The measure on Minneapolis' November ballot to overhaul the police department is dividing Minnesota Democrats.
Driving the news: Three prominent elected Democrats — Gov. Tim Walz, U.S. Sen. Amy Klobuchar and U.S. Rep. Angie Craig — came out in opposition of the measure last week.
- Their comments sparked backlash from Minneapolis progressives and supporters of the proposed charter amendment.
- Some criticized Walz and Craig for weighing in when they live outside the city, noting that the measure is supported by a majority of council members and received support from 20,000 residents to qualify for the ballot.
Why it matters: The split reflects tension within the party over the best path forward for addressing issues of race and policing.
- The public opposition also underscores some top Democrats' concerns that the Minneapolis measure and the broader movement to defund police could affect the party's 2022 midterm hopes.
Context: The charter amendment would dismantle MPD and replace it with a new division of public safety that could include traditional police officers along with other services.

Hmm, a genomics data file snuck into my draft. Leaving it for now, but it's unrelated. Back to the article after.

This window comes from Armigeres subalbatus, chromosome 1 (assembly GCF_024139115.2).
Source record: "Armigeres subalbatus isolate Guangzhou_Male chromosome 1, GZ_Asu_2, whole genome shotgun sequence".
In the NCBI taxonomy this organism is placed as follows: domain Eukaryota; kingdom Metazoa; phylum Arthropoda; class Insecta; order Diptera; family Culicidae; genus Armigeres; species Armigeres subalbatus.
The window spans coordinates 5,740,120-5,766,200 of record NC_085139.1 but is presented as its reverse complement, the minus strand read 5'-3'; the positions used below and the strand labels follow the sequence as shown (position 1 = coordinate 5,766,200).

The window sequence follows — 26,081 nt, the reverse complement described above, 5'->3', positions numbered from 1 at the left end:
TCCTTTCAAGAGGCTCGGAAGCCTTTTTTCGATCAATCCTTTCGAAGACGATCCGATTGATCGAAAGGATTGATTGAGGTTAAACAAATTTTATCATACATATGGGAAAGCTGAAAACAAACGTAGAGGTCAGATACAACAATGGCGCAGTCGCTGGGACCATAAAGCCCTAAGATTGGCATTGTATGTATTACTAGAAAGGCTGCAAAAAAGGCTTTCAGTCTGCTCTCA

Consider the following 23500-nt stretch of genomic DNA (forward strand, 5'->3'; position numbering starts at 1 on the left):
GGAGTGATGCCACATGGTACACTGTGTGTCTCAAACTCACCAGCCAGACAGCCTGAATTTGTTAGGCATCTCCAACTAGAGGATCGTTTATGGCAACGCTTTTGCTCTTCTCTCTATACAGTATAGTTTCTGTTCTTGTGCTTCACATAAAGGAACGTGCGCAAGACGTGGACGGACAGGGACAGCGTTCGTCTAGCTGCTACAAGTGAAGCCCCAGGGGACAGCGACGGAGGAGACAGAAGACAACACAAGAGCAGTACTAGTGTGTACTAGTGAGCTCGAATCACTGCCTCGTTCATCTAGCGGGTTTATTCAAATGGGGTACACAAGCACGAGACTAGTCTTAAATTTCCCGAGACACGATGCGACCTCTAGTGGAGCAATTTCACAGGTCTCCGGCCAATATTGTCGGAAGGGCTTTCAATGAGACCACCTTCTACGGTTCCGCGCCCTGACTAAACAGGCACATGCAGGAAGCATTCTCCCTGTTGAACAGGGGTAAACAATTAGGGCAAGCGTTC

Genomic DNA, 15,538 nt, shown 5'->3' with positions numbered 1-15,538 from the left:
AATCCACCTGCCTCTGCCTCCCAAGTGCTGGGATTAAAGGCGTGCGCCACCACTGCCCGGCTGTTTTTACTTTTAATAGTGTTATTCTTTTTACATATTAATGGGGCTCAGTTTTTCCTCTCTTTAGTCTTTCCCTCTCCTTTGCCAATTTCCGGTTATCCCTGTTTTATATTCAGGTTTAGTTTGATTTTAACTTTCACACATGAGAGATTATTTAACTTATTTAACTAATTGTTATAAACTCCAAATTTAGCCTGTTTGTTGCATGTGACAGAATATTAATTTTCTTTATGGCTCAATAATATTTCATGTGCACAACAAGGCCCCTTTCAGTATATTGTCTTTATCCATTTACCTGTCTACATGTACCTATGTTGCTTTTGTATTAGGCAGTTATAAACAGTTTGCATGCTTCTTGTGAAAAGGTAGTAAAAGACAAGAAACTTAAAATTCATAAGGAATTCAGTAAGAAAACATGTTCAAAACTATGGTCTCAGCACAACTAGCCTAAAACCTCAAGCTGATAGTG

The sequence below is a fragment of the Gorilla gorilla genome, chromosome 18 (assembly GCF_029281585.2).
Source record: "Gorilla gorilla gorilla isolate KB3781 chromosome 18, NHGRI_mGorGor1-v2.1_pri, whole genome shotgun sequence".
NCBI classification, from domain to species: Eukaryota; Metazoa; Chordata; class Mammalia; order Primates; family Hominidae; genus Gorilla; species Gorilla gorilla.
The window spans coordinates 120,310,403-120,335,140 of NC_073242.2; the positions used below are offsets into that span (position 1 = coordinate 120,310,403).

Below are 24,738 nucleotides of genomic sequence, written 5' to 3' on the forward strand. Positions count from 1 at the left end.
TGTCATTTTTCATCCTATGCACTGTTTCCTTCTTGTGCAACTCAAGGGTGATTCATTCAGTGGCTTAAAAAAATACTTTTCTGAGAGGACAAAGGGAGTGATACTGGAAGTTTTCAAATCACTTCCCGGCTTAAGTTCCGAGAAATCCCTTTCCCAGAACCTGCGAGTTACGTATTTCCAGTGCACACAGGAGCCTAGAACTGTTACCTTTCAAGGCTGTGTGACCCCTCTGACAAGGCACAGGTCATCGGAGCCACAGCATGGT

- The current mandatory minimum for sworn officers would be eliminated and the Minneapolis City Council would get more say over the public safety division's policies. A new city commissioner of public safety would report to both the council and the mayor.
The big picture: Nationally, Democrats are on edge about their standing with voters ahead of the 2022 midterms, especially in suburban swing districts crucial to their narrow majorities in Congress. Public safety is expected to be a flashpoint.
Zoom in: Here in Minnesota, Walz and races that will determine control of the state Legislature will also be on the ballot next year.
Between the lines: In 2020, law and order messages helped state Republicans win or hold seats in suburban and Greater Minnesota districts that will be targeted again next year.
- Yes, but: Walz and the DFL Party rely heavily on deep-blue Minneapolis for votes, volunteers and campaign cash to fuel wins across the state. Alienating the local base could pose problems down the road.
What they're saying: Walz cited the "complexity" of the issue and said he's worried about running the police department "by committee,” per an interview with MPR News.
The other side: The progressive political group TakeAction MN defended the measure and blasted Walz for failing to pass more meaningful police reform on the state level.
- "We deeply regret that [Walz] has not yet joined us in living up to his commitments to Minneapolis," a statement released late last week read.
Of note: The tiff follows a recent public spat between Minnesota's DFL chair and a Minneapolis party leader over an op-ed on the burning of the MPD's Third Precinct.
The bottom line: How the split impacts the charter vote is to be seen. But it's already clear the campaign here in Minneapolis will reverberate far beyond city lines — and the 2021 municipal election.
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